Now I'll move onto my second topic for the day; recent trends and their implications for 2010. Leisure travel continues to rebound after the depths of 2009. The group is improving with new leads up in the mid teens. Business travelers have returned as witnessed by improving Monday to Thursday occupancy. New York, a good leading indicator, saw occupancy levels of roughly 88% in Q4. That's just short of the peak of 88.5% in 2007. These trends bode well for 2010 as compared to even one quarter ago. But as I mentioned before, we remain cautious. The trajectory of the economic recovery is still fragile and we know rate takes a while to build even when business turns. So RevPAR will not turn positive right away.

Based on what we see unfolding today we expect worldwide company operated RevPAR to be between flat and +5% in 2010 and RevPAR at our own hotels to be roughly flat year over year. Vasant will share in greater detail on recent trends by region and our baseline for 2010.

So that leads me to my third topic, why Starwood is well positioned to only upswing in 2010. First of all, the tailwinds we described earlier should help in an upmarket. We were hit on all sides in 2009; the decline in luxury, dropping demand in major urban markets where we owned hotels, and international footprint exposed to foreign exchange fluctuations. As the world economy rebounds, these should bounce back.

Second, our portfolio of hotels has never been stronger. We've been painting the proverbial house, building, opening, and renovating our properties. So as of today 60% of our hotels are either brand new or freshly renovated. And let me mention a few openings as these iconic properties will redefine their markets such as the St. Regis's in Atlanta and Mexico City, the Ws in Barcelona and South Beach, the Westins in Hyderabad and Mumbai, the Alofts in Dallas and Abu Dhabi, and the Sheratons in San Juan and Changchun.

Speaking of Sheraton, we're putting the finishing touches on our three-year revitalization program. Bear in mind Sheraton is the most recognized hotel brand in the world, and as I mentioned earlier, over $6 billion has already been spent with an additional $4 billion in new development planned through 2012. We've opened 65 new hotels, renovated 100 others, redesigned over 300 lobbies, and rolled out over 100,000 new Sweet Sleeper Beds. We also pulled the Sheraton flag off 40 hotels that could not meet our standards. That includes the Sheraton Manhattan. This hotel will operate as an unbranded property so that we can take our time to explore options with partners to either renovate or redevelop the property.

So what are the result of this revitalization? Measures for guest satisfaction, likelihood to return, and meeting planner satisfaction are at historic highs. We feel great about where the brand is today and invite you to revisit Sheraton. And to drive awareness of the brand's relaunch we're in the early stages of Sheraton's biggest marketing campaign ever. Finally, we're also continuing our top line efforts from 2009, improving revenue management, optimizing our sales force, and leveraging our powerful SPG program. All of these factors together will ensure that we will indeed own the upswing.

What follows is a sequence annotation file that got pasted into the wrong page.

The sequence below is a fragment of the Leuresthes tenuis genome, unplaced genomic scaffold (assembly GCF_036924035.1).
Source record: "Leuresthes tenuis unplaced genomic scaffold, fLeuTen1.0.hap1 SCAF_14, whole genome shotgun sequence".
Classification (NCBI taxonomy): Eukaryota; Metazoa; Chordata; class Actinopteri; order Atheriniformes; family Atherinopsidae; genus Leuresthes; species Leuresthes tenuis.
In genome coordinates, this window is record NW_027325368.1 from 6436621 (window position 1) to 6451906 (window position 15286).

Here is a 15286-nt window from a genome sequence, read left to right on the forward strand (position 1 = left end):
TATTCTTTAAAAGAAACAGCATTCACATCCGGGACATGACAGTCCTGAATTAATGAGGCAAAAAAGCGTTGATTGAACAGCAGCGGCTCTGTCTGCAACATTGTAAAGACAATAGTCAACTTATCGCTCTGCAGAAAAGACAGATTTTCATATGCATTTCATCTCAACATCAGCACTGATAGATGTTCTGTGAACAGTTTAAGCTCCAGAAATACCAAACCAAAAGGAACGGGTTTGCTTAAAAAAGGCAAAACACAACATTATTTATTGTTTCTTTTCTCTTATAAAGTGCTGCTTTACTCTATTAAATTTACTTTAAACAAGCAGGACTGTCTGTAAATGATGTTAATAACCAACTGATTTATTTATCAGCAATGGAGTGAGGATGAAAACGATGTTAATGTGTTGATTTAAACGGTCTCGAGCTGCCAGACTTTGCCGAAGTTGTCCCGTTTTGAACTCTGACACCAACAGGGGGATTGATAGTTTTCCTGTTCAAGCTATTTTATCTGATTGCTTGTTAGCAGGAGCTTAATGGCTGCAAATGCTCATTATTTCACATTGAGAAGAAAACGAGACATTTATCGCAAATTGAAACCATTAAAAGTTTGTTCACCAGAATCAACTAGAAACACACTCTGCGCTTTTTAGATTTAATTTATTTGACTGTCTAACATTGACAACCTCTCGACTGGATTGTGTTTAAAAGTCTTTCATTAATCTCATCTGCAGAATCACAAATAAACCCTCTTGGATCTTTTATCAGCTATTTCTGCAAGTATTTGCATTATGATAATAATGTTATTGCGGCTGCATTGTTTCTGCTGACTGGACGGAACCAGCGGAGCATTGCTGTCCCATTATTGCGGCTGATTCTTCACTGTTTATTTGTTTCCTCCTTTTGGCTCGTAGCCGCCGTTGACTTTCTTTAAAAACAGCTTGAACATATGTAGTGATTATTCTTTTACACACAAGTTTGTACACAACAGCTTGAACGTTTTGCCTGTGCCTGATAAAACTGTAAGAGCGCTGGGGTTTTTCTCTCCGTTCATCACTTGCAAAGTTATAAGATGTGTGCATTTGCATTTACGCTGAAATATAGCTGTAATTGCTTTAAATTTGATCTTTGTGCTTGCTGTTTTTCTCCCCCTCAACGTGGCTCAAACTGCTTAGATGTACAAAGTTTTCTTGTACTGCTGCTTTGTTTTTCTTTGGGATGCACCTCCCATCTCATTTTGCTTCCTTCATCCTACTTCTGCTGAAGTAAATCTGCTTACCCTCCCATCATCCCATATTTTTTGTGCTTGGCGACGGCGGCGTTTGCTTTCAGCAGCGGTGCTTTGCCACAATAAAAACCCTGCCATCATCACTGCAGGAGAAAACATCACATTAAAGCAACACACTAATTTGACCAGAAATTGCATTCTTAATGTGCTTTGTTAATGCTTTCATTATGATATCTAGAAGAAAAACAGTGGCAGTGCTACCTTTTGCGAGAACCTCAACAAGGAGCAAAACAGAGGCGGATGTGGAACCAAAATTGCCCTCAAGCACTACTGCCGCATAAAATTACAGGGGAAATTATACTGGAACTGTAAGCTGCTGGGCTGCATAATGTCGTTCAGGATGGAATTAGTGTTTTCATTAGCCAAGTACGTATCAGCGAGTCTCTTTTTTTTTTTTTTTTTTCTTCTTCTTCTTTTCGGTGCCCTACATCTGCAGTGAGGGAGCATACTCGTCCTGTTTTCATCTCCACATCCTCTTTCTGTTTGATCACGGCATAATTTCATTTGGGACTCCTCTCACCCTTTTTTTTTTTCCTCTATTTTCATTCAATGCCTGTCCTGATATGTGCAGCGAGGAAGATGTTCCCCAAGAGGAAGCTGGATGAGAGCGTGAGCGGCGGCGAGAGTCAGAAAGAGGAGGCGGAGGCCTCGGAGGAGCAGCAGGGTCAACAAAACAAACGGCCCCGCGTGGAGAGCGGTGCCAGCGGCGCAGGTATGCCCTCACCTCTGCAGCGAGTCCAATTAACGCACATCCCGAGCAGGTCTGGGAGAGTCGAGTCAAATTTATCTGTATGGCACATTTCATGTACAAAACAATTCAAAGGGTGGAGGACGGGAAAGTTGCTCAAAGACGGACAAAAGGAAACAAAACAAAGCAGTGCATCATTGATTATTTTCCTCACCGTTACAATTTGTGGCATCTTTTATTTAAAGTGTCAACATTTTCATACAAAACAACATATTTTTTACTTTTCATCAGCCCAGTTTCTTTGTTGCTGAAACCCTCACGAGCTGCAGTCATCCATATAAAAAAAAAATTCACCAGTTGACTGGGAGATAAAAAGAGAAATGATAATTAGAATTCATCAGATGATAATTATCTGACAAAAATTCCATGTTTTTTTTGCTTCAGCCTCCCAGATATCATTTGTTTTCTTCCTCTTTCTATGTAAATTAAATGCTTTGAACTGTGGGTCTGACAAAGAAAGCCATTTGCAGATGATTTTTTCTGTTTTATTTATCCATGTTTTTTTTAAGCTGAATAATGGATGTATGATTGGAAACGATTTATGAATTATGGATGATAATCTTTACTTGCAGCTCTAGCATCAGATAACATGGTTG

Which brings me to my fourth topic; our long-term growth prospects. As I look back, we responded aggressively to the downturn, but we always continue to see ourselves as a growth company. Put another way, the crisis may have delayed, but it did not alter our growth strategy. If anything, our view is that the crisis has shown just how unstoppable the trend in wealth creation is around the world as 3 billion people enter the global economy. Asia represented 75% of global growth last year with China and India's rate dipping to 6%-7%. Some expect that more than 70% of the world's growth over the next decade will come from emerging, or should I say rapidly growing markets. This represents a once in a lifetime secular, not cyclical, growth opportunity for infrastructure including high-end hotels. For us, as the world's most global hotel company, this could not be better news.

Today we're already witnessing the first recovery in the post world war era where the US is pulled by strength of the emerging markets. And as middle classes are formed and people travel outside of their native countries they'll look to brands they know well, and the potential numbers of new international travelers is staggering. We estimate that by 2015, 400 million Chinese and Indians will have sufficient incomes to travel abroad. That was 400 million, seven times the numbers of international travelers who visited the US last year.

Meanwhile, as companies globalize their operations their demand for global branded hotels will also grow. At Starwood, for example, we recently outsourced much of our IT to India which is generating hundreds of incremental trips there. These trends underscore why we continue to pursue a quality global growth. We're already the global leader in foreign five-star categories with over half of our hotel properties outside the US and over 80% of our 85,000 room pipeline to be built in international markets. Asia-Pacific is far and away our largest source of future growth with 50,000 rooms in that pipeline. The majority of our signings since the financial crisis began have been outside the US, which we believe reflects the beginning of a long-term secular growth trend. Great properties, strength, and brands set the stage for more new hotels.